When Barack Obama nominated Janet Yellen (shown in photo) to succeed Ben Berananke as head of the Federal Reserve, the markets heaved a collective sigh of relief, secure in the knowledge that, for now at least, the printing party will continue.
Dr. Yellen, who holds a PhD in economics from Yale, is no stranger to policymaking at the Fed, having served as a member of the Federal Reserve’s Board of Governors from 1994 to 1997, and as President and Chief Executive Officer of the Federal Reserve Bank of San Francisco from 2004 to 2010. Yellen’s additional credentials are impressive, too. She has taught economics at Harvard, Berkeley, and the London School of Economics, and was chair of President Bill Clinton’s Council of Economic Advisors from 1997 to 1999. She is also a member of the globalist-minded Council on Foreign Relations. Her husband, George Akerlof, is a Nobel laureate and economist at Berkeley. If, as appears likely, her nomination is confirmed by the Senate, Yellen will become the first woman to lead the Fed in its 100-year history.
But Washington and Wall Street insiders are cheering the Yellen nomination less for her credentials than for her monetary ideology. In Wall Street jargon, Yellen is considered a “dove,” i.e., someone allegedly more concerned with unemployment than with inflation (as opposed to a “hawk,” for whom inflation is the paramount concern). As she made abundantly clear in a speech at a conference on transatlantic prosperity last February, Yellen’s focus is on employment, and she is frustrated that, in contrast to other recessions in recent history, employment has rebounded at a significantly lower pace following the Great Recession. Accordingly, Yellen has been a staunch supporter of Bernanke’s years-long policy of “quantitative easing,” and appears willing to keep the money spigots open for as long as it takes to stimulate the moribund American economy back to robust jobs creation. In addition, she has been lauded for being one of the only Establishment figures to correctly forecast the housing crash, having anticipated it more than a year in advance.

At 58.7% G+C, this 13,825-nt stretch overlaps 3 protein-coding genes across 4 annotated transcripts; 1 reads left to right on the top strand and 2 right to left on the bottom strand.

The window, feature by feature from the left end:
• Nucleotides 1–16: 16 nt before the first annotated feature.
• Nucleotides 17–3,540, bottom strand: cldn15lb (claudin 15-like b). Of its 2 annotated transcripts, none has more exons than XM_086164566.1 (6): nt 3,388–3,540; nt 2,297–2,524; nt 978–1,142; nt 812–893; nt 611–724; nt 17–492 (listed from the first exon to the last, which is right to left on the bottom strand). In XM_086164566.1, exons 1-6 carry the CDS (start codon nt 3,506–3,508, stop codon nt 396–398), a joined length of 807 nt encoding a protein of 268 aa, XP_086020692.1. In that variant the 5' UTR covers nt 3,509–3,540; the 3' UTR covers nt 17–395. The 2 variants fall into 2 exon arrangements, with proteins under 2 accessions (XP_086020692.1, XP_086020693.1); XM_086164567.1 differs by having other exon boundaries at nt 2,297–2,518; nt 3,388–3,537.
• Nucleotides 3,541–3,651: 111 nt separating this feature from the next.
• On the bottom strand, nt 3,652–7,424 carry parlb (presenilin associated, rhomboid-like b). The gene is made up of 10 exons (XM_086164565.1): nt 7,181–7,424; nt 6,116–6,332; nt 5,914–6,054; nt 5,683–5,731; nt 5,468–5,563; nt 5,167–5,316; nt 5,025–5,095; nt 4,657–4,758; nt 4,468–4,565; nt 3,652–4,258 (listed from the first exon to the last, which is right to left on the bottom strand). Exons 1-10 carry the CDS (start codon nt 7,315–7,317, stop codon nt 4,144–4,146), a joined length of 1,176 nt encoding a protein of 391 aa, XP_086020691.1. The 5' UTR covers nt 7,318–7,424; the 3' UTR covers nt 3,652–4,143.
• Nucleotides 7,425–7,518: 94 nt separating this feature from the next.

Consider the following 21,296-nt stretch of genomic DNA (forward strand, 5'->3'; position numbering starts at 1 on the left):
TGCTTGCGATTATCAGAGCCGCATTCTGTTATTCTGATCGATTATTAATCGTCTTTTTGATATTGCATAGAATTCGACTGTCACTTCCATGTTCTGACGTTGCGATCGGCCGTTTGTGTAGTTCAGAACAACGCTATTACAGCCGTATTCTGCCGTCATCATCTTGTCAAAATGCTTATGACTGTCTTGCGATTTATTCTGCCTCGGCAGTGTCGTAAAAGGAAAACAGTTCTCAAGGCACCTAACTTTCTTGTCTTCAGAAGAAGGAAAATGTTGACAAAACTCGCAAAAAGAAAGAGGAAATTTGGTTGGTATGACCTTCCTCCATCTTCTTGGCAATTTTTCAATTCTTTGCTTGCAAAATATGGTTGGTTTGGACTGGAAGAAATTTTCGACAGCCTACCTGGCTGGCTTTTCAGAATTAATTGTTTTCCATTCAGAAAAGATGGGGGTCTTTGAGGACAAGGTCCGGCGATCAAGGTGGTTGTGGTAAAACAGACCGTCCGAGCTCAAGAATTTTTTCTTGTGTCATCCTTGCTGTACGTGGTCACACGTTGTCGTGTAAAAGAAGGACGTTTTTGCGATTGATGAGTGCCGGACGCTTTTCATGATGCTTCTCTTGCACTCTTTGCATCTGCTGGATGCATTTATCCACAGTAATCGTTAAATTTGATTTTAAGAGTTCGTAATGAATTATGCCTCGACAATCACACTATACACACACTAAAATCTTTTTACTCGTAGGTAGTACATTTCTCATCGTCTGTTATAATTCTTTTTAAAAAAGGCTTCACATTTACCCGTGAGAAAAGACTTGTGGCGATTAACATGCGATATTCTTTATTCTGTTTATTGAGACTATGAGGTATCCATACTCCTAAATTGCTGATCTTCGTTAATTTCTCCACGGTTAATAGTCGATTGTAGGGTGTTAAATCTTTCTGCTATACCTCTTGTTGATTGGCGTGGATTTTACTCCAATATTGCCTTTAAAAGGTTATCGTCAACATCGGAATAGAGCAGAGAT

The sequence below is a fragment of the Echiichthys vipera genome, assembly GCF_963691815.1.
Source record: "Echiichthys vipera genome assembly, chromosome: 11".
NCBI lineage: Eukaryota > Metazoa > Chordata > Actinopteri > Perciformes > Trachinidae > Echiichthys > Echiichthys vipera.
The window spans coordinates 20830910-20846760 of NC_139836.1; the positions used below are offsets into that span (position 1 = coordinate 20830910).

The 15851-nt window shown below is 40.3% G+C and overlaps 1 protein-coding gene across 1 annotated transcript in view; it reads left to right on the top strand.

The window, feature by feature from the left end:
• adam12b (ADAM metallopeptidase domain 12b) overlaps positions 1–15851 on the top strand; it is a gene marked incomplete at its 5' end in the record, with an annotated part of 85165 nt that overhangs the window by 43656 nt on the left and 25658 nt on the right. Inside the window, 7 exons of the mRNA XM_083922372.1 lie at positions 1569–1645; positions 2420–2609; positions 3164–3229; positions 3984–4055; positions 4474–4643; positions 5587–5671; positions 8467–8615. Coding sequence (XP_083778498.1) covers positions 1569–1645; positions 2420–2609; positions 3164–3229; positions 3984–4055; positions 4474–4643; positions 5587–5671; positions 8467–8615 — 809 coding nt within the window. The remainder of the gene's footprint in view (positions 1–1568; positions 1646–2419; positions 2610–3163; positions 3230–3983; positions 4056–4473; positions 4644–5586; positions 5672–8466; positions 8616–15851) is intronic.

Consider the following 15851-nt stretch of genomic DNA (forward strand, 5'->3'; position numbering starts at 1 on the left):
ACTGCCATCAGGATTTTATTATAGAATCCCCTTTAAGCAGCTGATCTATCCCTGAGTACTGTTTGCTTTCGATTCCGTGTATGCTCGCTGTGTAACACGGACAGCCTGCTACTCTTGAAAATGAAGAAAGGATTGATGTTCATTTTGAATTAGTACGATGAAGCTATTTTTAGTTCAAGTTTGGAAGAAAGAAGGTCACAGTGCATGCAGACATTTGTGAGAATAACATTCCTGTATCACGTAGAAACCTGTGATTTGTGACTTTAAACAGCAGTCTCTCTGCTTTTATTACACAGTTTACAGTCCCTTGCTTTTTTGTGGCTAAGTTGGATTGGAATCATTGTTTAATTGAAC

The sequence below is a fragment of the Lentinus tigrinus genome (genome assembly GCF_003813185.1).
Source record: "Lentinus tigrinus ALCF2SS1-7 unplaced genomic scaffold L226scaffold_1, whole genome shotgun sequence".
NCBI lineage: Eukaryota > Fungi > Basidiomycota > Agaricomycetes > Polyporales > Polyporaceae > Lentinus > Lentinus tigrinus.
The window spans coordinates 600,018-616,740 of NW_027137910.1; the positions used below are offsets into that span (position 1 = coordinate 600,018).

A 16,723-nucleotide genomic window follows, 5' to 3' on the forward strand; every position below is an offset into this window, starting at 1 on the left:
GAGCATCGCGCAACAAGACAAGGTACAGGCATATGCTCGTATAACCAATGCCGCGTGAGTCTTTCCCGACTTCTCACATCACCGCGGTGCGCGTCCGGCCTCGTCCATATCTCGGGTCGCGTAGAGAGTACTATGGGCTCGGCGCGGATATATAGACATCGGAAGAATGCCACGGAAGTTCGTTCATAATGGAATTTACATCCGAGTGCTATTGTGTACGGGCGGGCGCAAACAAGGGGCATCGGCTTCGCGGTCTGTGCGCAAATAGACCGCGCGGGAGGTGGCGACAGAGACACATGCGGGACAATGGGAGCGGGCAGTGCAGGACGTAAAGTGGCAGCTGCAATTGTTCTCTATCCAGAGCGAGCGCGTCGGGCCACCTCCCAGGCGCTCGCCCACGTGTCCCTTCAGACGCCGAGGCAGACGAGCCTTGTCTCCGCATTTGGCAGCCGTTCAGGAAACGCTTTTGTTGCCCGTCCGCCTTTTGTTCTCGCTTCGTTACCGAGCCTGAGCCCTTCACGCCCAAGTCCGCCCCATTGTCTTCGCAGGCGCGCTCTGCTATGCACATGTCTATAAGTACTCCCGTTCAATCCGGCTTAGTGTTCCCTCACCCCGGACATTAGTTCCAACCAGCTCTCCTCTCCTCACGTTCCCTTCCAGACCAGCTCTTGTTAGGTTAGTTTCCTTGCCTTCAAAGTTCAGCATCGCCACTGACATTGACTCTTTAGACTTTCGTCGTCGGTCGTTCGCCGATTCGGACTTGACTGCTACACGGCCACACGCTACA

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Photo of Janet Yellen: AP Images